In the area of equity valuation, Professor Wang explores how firm fundamentals and valuation models can be used to understand expected return variation, with a focus on valuation-implied cost of capital and its use as a proxy for expected returns. In his study of corporate governance, he empirically analyzes the impact of governance arrangements on shareholder value.
Professor Wang’s research utilizes valuation theory to explain how firm fundamentals are related to the expected rates of equity returns and their term structures. His research provides strong evidence that valuation-based proxies of expected returns outperform the standard empirical proxies motivated by finance theory. He has shown that such valuation-based proxies may not be perfect. To promote a better understanding of their imperfections, Professor Wang has developed a novel diagnostic procedure to estimate the associations between measurement errors of expected returns proxies and firm characteristics.
The characteristics and structure of boards of directors have important implications for firm performance. Professor Wang has found that firms with well-connected boards whose members have strong network connections provide economic benefits that are not immediately reflected in stock prices. Further, well-connected boards are most valuable to firms that stand to benefit most from their networks, such as young or growth organizations. Professor Wang’s research has also helped to settle an issue regarding staggered boards of directors. Staggered boards are known to be negatively correlated with firm valuation, but is this a causal effect? Using two Delaware Chancery and Supreme Court cases as a natural experiment, he found evidence consistent with the market’s view that staggered boards reduce firm value.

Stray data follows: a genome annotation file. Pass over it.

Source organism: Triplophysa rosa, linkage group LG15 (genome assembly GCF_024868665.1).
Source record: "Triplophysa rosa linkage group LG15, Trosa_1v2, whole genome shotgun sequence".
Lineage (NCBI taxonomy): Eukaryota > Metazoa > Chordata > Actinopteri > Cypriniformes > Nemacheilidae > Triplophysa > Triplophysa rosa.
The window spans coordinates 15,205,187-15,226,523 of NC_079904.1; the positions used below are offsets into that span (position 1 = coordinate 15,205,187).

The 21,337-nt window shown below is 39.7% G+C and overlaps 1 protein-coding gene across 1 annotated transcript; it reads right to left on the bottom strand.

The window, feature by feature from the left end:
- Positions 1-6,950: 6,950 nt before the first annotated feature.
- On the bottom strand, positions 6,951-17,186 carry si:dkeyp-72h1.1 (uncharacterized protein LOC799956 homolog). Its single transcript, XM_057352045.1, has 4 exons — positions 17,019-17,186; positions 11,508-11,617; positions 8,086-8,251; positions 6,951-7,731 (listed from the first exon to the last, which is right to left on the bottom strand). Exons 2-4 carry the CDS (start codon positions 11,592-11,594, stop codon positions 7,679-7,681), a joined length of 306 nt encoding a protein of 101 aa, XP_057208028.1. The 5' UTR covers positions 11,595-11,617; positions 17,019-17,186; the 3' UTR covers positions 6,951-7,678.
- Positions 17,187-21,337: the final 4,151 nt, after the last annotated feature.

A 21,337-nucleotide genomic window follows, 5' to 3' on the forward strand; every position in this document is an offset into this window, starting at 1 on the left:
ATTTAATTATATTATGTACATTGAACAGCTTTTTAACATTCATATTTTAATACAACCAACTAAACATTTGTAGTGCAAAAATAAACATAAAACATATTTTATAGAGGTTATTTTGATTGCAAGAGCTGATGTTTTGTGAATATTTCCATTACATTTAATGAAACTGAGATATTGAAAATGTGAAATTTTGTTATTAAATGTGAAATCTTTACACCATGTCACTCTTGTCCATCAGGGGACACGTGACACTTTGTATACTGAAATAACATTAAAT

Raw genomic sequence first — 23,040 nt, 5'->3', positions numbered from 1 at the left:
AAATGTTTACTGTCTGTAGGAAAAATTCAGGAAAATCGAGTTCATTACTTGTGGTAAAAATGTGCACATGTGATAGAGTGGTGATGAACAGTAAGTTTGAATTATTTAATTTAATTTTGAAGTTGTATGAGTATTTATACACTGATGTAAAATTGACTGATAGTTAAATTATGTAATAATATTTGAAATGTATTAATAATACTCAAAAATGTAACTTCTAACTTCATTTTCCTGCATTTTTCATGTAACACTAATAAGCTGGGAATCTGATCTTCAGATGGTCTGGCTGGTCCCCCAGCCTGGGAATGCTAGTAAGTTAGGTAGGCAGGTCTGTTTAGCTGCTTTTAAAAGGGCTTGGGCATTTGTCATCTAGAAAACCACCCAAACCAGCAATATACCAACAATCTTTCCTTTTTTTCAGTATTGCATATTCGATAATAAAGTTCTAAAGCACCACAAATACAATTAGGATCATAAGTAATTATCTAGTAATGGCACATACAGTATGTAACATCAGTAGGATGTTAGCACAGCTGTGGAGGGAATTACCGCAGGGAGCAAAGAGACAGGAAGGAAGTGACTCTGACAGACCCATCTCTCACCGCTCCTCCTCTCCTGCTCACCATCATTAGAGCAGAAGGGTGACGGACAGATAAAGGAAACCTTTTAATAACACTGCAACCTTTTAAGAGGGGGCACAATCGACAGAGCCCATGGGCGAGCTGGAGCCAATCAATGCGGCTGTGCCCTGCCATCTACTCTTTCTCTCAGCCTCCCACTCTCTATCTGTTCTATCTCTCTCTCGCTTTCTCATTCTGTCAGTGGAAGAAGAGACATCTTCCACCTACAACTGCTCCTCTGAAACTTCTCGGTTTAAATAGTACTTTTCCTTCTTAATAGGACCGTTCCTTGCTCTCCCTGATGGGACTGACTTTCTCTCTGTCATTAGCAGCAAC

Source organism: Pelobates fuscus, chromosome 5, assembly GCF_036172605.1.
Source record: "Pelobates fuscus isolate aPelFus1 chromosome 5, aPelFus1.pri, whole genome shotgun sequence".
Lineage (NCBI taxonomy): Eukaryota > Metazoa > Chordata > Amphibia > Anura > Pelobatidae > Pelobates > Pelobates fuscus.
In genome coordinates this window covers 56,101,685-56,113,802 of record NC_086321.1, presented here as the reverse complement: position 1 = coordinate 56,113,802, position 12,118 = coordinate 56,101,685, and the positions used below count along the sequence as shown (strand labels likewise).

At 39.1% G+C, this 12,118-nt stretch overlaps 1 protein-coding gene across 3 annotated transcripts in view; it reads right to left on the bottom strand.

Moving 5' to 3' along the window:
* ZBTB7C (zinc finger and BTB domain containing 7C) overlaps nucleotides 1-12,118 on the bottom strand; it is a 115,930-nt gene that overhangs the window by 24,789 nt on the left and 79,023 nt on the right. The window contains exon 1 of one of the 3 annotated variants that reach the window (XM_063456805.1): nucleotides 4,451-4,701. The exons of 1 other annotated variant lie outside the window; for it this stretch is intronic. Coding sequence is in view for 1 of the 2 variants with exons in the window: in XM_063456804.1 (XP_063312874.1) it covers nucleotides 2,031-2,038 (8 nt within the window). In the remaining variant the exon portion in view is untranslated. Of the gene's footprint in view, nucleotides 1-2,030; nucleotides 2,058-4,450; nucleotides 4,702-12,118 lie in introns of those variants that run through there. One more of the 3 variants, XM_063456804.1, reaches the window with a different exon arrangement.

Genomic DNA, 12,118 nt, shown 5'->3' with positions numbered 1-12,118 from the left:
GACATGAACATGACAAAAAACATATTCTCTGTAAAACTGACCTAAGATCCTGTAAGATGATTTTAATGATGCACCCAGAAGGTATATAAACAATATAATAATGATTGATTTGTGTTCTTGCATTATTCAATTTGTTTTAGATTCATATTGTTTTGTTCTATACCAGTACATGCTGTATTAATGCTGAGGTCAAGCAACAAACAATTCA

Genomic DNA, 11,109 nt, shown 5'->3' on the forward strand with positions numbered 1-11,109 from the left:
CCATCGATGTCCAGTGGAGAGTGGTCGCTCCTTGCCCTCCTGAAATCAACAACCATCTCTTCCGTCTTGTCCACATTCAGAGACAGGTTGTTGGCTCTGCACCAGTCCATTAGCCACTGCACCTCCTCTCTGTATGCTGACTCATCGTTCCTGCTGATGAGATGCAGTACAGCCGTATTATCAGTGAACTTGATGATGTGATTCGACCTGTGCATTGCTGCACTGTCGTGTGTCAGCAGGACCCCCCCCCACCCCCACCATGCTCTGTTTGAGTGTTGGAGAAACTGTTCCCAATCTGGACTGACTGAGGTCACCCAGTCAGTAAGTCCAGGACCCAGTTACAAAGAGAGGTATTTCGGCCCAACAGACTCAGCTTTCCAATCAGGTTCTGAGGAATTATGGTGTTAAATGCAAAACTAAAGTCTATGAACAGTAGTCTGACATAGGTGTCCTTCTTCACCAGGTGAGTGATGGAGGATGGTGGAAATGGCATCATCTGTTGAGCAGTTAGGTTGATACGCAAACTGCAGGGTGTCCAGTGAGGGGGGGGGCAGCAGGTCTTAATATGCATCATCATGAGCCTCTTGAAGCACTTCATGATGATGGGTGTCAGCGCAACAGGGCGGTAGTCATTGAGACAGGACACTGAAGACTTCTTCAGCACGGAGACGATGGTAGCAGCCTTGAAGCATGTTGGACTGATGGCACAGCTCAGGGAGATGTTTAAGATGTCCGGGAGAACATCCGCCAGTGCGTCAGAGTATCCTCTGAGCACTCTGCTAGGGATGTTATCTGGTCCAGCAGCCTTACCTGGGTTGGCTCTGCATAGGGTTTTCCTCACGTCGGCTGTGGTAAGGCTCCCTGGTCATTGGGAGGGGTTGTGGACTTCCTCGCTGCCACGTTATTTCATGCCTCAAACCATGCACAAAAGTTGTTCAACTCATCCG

In studying the asset-pricing implications of board entrenchment on firm value and stock returns, Professor Wang found that the positive association between good-governance firms and abnormal positive stock returns that was documented for the 1990-1999 decade has subsequently disappeared. His study finds evidence that during the 1990s, market participants and securities analysts did not sufficiently appreciate the difference between good-governance and poor-governance firms, and therefore were more positively surprised by the earnings announcements of good-governance firms. As they learned about and paid more attention to corporate governance in the early 2000s and impounded their value implications into prices, the association between governance and returns disappeared.
Professor Wang’s findings in an examination of golden parachutes indicate that they lead to more acquisitions and acquisition bids, but that they are ultimately associated with lower acquisition premiums. Combining both effects, golden parachutes are associated with a higher expected acquisition premium. His research also finds that firms adopting golden parachutes tend to erode in value and stock returns, both around and after the time of adoption, relative to their industry peers, suggesting that the adverse effects on executive incentives and performance in the absence of acquisition offers may outweigh the shareholder benefit of increased likelihood of takeovers.